An investigation carried out by the reporter Anthony Barnett for the program Dispatches from Channel 4 in the UK (a public TV channel) revealed the horrors of the child labor behind the production chain of one of the most beloved Easter sweets in Britain.
The journalist traveled to GhanaWest Africa, where children up to 10 years They do strenuous work on farms cocoa under scorching heat and on shifts of up to nine hours a day.
These farms would be within the production chain of cadburyone of Britain’s most beloved brands, selling some 200 million classic creamy eggs each Easter season, and that in all its units comes with the seal CocoaLifewhich guarantees consumers that ingredients are sourced in an ethical manner.
But according to Barnett’s research, children in Ghana they wield meter-long machetes to cut through tough undergrowth, without protective clothing, or break pods with long, sharp knives, and many suffer serious injuries from the dangerous work.
In addition, the journalist discovered that the farmers were paid less than £2 ($2.6) a day for the cocoa they sell to Mondelez, the US company that owns Cadbury.
“Farmers are paid so little that they cannot afford to hire adults to work on the farm, so they have to use their children”Barnett told The Sun.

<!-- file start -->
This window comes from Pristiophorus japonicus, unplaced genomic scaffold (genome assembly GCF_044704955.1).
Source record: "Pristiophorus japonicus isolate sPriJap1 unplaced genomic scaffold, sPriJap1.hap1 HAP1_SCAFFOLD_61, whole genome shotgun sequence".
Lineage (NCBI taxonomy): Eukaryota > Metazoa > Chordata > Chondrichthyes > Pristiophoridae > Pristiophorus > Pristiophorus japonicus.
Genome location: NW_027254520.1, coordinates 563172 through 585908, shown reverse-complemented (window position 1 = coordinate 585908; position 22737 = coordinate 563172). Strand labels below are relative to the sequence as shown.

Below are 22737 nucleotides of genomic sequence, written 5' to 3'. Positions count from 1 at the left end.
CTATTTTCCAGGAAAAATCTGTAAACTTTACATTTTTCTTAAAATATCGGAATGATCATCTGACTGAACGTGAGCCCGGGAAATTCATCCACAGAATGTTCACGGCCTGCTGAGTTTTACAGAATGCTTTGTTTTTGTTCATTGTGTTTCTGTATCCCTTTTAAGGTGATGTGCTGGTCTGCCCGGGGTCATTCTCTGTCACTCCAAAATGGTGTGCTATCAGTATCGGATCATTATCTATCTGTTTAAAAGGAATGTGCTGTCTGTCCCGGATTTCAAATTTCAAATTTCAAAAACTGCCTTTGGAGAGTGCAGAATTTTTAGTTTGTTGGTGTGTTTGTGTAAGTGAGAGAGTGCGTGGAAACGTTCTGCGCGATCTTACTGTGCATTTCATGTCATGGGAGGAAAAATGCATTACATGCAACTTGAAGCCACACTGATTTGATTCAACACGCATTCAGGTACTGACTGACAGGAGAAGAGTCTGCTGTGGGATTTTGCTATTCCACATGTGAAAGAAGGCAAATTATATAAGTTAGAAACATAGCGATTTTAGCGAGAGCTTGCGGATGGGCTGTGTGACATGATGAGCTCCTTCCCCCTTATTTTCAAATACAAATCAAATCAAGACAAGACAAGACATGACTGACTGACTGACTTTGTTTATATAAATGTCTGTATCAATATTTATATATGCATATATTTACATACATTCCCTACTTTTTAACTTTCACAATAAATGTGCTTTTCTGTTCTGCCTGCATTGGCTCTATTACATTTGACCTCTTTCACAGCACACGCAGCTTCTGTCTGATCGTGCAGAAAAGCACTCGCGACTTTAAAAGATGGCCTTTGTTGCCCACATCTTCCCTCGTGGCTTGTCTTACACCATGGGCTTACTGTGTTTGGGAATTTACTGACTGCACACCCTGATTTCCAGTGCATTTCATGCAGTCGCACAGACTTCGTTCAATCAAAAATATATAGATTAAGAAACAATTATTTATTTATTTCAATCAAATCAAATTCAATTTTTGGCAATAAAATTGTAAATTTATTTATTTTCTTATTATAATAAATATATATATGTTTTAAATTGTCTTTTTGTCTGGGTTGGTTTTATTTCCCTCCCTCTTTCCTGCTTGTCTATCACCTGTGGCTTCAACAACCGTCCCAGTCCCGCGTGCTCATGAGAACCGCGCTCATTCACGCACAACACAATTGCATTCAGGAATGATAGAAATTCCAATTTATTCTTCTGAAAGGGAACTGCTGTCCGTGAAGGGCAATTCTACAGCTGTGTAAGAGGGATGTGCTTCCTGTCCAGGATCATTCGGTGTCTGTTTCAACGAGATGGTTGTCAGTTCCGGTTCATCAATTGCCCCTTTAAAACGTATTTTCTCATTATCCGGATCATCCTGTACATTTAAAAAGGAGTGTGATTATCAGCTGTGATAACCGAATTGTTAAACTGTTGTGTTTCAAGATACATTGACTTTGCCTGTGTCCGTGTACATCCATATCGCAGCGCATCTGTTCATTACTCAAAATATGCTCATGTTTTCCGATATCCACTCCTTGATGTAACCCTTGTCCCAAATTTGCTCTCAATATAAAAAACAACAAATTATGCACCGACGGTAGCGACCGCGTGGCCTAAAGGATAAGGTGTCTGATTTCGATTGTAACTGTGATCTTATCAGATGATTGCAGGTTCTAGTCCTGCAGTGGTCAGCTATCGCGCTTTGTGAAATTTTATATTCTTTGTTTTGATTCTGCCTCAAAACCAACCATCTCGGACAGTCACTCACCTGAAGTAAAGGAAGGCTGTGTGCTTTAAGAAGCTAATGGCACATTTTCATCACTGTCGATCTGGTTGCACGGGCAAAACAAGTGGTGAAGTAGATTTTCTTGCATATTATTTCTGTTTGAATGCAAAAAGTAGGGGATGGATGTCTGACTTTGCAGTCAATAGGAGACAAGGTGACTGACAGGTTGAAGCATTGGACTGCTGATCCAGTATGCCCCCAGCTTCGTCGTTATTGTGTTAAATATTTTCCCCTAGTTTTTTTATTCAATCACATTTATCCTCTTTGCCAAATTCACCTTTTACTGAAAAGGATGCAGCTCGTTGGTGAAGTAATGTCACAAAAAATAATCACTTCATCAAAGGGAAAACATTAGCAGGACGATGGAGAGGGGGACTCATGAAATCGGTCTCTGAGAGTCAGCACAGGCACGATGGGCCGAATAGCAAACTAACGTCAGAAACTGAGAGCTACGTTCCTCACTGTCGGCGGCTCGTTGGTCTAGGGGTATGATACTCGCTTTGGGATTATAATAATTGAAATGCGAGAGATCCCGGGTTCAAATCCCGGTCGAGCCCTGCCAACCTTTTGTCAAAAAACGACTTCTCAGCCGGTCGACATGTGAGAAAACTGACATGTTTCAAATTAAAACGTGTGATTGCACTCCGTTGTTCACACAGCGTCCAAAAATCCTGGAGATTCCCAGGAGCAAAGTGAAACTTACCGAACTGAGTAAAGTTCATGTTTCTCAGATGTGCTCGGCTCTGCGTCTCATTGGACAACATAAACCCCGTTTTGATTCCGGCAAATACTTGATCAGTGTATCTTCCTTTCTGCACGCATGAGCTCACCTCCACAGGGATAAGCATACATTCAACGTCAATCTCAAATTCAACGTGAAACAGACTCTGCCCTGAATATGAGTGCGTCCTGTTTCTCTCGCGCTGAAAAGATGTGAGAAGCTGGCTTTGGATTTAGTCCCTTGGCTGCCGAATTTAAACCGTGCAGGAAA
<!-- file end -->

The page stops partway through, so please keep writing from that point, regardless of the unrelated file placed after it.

“So they are taken out of school to work on the farm. But there were also cases in which they were not children of the family, but had been brought from elsewhere to work on the farm”he adds.
Mondelez, the parent company of Cadbury, says that “strongly refute” accusations that they profit from child labour.
Cocoa Life, whose objective was to raise the standard of living of cocoa farmers and their families and eradicate child labor, was created by cadbury in 2012.
“We believe that children’s work is education and play. No amount of child labor in the cocoa supply chain should be acceptable.” they say on their website.
But a decade later, an estimated 1.56 million children are involved in cocoa production in Ghana and Côte d’Ivoire, with 95% of them involved in hazardous child labour, according to the latest report from the National Opinion Research Center.
The report found that despite promises from chocolate companies, including Cadbury, the proportion of children between the ages of five and 17 involved in cocoa work has actually increased in Ghana, from 44% to 55%, since 2009.